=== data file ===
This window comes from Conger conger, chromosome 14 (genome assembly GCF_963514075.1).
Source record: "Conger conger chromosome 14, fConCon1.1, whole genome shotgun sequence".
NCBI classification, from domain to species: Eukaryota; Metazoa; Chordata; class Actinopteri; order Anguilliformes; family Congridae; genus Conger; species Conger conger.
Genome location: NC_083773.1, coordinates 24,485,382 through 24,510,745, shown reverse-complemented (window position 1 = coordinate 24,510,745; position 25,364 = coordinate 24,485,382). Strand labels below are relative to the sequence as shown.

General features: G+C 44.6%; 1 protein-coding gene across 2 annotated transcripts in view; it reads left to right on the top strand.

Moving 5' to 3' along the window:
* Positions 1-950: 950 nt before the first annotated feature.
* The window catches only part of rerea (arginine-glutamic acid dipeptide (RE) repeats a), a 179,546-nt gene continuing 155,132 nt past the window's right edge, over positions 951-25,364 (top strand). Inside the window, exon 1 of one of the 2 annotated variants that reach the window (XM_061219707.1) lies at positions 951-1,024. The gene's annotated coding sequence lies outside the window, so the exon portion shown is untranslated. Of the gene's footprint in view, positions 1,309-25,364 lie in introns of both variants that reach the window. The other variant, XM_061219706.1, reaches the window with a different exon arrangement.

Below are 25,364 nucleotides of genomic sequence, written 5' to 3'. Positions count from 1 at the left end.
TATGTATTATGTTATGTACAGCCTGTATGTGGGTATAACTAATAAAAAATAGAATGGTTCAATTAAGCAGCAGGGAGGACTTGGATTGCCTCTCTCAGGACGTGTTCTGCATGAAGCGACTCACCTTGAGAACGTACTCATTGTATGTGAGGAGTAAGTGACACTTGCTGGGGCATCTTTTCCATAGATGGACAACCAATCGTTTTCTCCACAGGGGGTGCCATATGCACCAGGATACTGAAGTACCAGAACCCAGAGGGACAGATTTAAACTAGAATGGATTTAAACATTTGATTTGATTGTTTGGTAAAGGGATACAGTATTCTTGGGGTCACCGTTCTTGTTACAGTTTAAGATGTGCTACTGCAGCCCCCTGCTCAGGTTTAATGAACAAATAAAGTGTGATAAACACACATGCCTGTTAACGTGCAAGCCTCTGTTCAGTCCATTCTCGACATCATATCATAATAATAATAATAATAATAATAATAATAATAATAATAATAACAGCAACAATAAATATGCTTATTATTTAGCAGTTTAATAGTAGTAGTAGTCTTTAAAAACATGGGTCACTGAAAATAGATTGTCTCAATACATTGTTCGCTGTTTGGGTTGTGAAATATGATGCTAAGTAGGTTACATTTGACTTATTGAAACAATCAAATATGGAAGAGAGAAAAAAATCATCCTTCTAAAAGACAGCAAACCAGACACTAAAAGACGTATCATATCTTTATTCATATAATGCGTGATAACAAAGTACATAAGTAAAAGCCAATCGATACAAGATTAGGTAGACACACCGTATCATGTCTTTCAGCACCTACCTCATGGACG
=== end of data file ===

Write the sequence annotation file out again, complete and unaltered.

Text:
This window comes from Conger conger, chromosome 14 (genome assembly GCF_963514075.1).
Source record: "Conger conger chromosome 14, fConCon1.1, whole genome shotgun sequence".
NCBI classification, from domain to species: Eukaryota; Metazoa; Chordata; class Actinopteri; order Anguilliformes; family Congridae; genus Conger; species Conger conger.
Genome location: NC_083773.1, coordinates 24,485,382 through 24,510,745, shown reverse-complemented (window position 1 = coordinate 24,510,745; position 25,364 = coordinate 24,485,382). Strand labels below are relative to the sequence as shown.

General features: G+C 44.6%; 1 protein-coding gene across 2 annotated transcripts in view; it reads left to right on the top strand.

Moving 5' to 3' along the window:
* Positions 1-950: 950 nt before the first annotated feature.
* The window catches only part of rerea (arginine-glutamic acid dipeptide (RE) repeats a), a 179,546-nt gene continuing 155,132 nt past the window's right edge, over positions 951-25,364 (top strand). Inside the window, exon 1 of one of the 2 annotated variants that reach the window (XM_061219707.1) lies at positions 951-1,024. The gene's annotated coding sequence lies outside the window, so the exon portion shown is untranslated. Of the gene's footprint in view, positions 1,309-25,364 lie in introns of both variants that reach the window. The other variant, XM_061219706.1, reaches the window with a different exon arrangement.

Below are 25,364 nucleotides of genomic sequence, written 5' to 3'. Positions count from 1 at the left end.
TATGTATTATGTTATGTACAGCCTGTATGTGGGTATAACTAATAAAAAATAGAATGGTTCAATTAAGCAGCAGGGAGGACTTGGATTGCCTCTCTCAGGACGTGTTCTGCATGAAGCGACTCACCTTGAGAACGTACTCATTGTATGTGAGGAGTAAGTGACACTTGCTGGGGCATCTTTTCCATAGATGGACAACCAATCGTTTTCTCCACAGGGGGTGCCATATGCACCAGGATACTGAAGTACCAGAACCCAGAGGGACAGATTTAAACTAGAATGGATTTAAACATTTGATTTGATTGTTTGGTAAAGGGATACAGTATTCTTGGGGTCACCGTTCTTGTTACAGTTTAAGATGTGCTACTGCAGCCCCCTGCTCAGGTTTAATGAACAAATAAAGTGTGATAAACACACATGCCTGTTAACGTGCAAGCCTCTGTTCAGTCCATTCTCGACATCATATCATAATAATAATAATAATAATAATAATAATAATAATAATAATAACAGCAACAATAAATATGCTTATTATTTAGCAGTTTAATAGTAGTAGTAGTCTTTAAAAACATGGGTCACTGAAAATAGATTGTCTCAATACATTGTTCGCTGTTTGGGTTGTGAAATATGATGCTAAGTAGGTTACATTTGACTTATTGAAACAATCAAATATGGAAGAGAGAAAAAAATCATCCTTCTAAAAGACAGCAAACCAGACACTAAAAGACGTATCATATCTTTATTCATATAATGCGTGATAACAAAGTACATAAGTAAAAGCCAATCGATACAAGATTAGGTAGACACACCGTATCATGTCTTTCAGCACCTACCTCATGGACG